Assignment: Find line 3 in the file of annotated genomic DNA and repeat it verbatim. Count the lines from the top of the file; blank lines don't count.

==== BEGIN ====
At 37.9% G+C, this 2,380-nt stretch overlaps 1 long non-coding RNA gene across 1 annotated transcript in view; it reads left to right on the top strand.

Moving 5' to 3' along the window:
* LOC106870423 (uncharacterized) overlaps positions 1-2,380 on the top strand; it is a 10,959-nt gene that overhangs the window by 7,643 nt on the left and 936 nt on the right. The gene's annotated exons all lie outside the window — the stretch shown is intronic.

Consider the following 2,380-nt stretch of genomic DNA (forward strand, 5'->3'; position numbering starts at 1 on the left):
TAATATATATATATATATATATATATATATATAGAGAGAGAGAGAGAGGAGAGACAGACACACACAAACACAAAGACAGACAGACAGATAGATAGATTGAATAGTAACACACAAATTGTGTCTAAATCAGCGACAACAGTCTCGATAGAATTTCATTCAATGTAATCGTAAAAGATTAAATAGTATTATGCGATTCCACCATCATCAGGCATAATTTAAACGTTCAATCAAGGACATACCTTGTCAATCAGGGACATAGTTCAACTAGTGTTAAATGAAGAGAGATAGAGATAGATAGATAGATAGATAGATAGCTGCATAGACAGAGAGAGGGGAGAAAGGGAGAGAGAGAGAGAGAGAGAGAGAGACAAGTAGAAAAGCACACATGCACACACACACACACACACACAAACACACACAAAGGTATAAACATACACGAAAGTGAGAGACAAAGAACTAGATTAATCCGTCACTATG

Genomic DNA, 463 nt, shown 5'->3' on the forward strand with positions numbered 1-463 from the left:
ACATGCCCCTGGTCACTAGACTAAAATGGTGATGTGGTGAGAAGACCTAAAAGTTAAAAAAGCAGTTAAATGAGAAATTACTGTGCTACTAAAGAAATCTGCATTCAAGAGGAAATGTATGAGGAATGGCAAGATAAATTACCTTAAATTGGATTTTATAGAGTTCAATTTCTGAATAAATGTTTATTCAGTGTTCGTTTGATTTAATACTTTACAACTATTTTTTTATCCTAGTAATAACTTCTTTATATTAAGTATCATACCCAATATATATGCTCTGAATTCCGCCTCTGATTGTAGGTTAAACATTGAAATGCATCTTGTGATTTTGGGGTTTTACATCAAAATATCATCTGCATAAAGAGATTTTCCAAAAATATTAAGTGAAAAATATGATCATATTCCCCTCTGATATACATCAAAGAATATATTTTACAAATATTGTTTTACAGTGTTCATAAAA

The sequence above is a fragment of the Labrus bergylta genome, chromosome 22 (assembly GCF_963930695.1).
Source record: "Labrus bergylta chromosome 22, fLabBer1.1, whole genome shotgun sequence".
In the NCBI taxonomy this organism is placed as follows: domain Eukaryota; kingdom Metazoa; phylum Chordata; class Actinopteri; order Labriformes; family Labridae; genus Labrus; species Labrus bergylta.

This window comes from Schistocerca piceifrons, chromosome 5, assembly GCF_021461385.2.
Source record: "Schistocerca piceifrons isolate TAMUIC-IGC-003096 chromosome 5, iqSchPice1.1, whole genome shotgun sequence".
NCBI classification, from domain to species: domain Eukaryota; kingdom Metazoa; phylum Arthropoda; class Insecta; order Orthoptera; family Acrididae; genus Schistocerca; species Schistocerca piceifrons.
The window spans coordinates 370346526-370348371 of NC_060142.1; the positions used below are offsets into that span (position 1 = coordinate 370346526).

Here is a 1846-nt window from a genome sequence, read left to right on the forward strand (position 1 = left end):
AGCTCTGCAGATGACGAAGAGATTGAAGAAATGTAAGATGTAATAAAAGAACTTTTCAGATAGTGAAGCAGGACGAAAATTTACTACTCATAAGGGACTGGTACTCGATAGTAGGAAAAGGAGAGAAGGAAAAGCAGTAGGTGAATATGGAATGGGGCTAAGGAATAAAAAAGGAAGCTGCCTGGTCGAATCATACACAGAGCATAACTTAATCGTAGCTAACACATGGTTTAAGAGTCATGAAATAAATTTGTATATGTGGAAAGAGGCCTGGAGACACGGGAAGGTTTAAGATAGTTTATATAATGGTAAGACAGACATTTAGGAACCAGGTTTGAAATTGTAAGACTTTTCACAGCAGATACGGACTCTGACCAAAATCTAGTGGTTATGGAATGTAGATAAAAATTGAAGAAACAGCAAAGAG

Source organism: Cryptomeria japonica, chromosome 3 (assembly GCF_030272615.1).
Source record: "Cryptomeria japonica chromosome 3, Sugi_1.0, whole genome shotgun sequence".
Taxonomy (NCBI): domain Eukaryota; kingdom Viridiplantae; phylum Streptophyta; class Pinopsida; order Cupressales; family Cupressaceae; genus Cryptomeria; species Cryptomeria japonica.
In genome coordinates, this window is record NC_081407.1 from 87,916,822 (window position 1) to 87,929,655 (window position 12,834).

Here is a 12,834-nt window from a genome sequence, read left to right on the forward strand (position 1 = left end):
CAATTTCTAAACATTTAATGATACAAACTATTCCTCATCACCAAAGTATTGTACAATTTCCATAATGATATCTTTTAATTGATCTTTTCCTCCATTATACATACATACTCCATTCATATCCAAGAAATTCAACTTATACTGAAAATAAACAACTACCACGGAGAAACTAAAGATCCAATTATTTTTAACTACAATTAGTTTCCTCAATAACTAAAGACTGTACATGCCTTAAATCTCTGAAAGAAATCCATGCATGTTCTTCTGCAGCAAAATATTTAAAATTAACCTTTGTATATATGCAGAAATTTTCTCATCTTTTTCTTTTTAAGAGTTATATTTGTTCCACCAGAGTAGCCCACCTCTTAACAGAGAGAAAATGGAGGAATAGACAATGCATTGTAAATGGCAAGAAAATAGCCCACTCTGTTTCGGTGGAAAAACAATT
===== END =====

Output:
* LOC106870423 (uncharacterized) overlaps positions 1-2,380 on the top strand; it is a 10,959-nt gene that overhangs the window by 7,643 nt on the left and 936 nt on the right. The gene's annotated exons all lie outside the window — the stretch shown is intronic.